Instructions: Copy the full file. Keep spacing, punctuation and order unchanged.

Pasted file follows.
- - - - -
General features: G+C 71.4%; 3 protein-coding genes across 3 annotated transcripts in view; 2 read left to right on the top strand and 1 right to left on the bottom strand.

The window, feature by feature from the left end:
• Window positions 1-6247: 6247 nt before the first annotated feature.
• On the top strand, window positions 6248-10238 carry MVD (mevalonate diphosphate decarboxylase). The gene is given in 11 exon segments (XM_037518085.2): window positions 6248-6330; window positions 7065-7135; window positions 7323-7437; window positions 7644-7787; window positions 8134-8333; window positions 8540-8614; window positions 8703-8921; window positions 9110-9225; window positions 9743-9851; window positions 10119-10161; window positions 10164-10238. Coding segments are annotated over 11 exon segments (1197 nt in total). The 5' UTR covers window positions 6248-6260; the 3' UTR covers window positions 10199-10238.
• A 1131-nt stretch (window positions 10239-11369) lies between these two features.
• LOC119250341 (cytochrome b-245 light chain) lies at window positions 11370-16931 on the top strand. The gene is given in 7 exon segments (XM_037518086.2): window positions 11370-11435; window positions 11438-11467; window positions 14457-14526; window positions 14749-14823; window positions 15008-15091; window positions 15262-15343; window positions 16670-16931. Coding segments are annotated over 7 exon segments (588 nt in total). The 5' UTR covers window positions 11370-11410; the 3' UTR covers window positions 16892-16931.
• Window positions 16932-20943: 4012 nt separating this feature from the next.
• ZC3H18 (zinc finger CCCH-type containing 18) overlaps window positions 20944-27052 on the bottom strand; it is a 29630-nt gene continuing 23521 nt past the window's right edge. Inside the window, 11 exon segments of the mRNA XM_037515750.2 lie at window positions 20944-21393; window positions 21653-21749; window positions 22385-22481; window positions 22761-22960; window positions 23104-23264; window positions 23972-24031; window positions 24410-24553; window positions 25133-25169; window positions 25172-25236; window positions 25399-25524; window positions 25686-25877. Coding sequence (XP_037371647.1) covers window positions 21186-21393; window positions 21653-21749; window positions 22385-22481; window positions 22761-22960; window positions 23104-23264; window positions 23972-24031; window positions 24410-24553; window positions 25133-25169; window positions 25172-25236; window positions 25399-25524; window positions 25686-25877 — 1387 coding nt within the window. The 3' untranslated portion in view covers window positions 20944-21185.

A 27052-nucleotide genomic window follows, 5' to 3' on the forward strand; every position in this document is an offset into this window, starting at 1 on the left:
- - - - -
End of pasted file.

General features: G+C 71.4%; 3 protein-coding genes across 3 annotated transcripts in view; 2 read left to right on the top strand and 1 right to left on the bottom strand.

The window, feature by feature from the left end:
• Window positions 1-6247: 6247 nt before the first annotated feature.
• On the top strand, window positions 6248-10238 carry MVD (mevalonate diphosphate decarboxylase). The gene is given in 11 exon segments (XM_037518085.2): window positions 6248-6330; window positions 7065-7135; window positions 7323-7437; window positions 7644-7787; window positions 8134-8333; window positions 8540-8614; window positions 8703-8921; window positions 9110-9225; window positions 9743-9851; window positions 10119-10161; window positions 10164-10238. Coding segments are annotated over 11 exon segments (1197 nt in total). The 5' UTR covers window positions 6248-6260; the 3' UTR covers window positions 10199-10238.
• A 1131-nt stretch (window positions 10239-11369) lies between these two features.
• LOC119250341 (cytochrome b-245 light chain) lies at window positions 11370-16931 on the top strand. The gene is given in 7 exon segments (XM_037518086.2): window positions 11370-11435; window positions 11438-11467; window positions 14457-14526; window positions 14749-14823; window positions 15008-15091; window positions 15262-15343; window positions 16670-16931. Coding segments are annotated over 7 exon segments (588 nt in total). The 5' UTR covers window positions 11370-11410; the 3' UTR covers window positions 16892-16931.
• Window positions 16932-20943: 4012 nt separating this feature from the next.
• ZC3H18 (zinc finger CCCH-type containing 18) overlaps window positions 20944-27052 on the bottom strand; it is a 29630-nt gene continuing 23521 nt past the window's right edge. Inside the window, 11 exon segments of the mRNA XM_037515750.2 lie at window positions 20944-21393; window positions 21653-21749; window positions 22385-22481; window positions 22761-22960; window positions 23104-23264; window positions 23972-24031; window positions 24410-24553; window positions 25133-25169; window positions 25172-25236; window positions 25399-25524; window positions 25686-25877. Coding sequence (XP_037371647.1) covers window positions 21186-21393; window positions 21653-21749; window positions 22385-22481; window positions 22761-22960; window positions 23104-23264; window positions 23972-24031; window positions 24410-24553; window positions 25133-25169; window positions 25172-25236; window positions 25399-25524; window positions 25686-25877 — 1387 coding nt within the window. The 3' untranslated portion in view covers window positions 20944-21185.

A 27052-nucleotide genomic window follows, 5' to 3' on the forward strand; every position in this document is an offset into this window, starting at 1 on the left: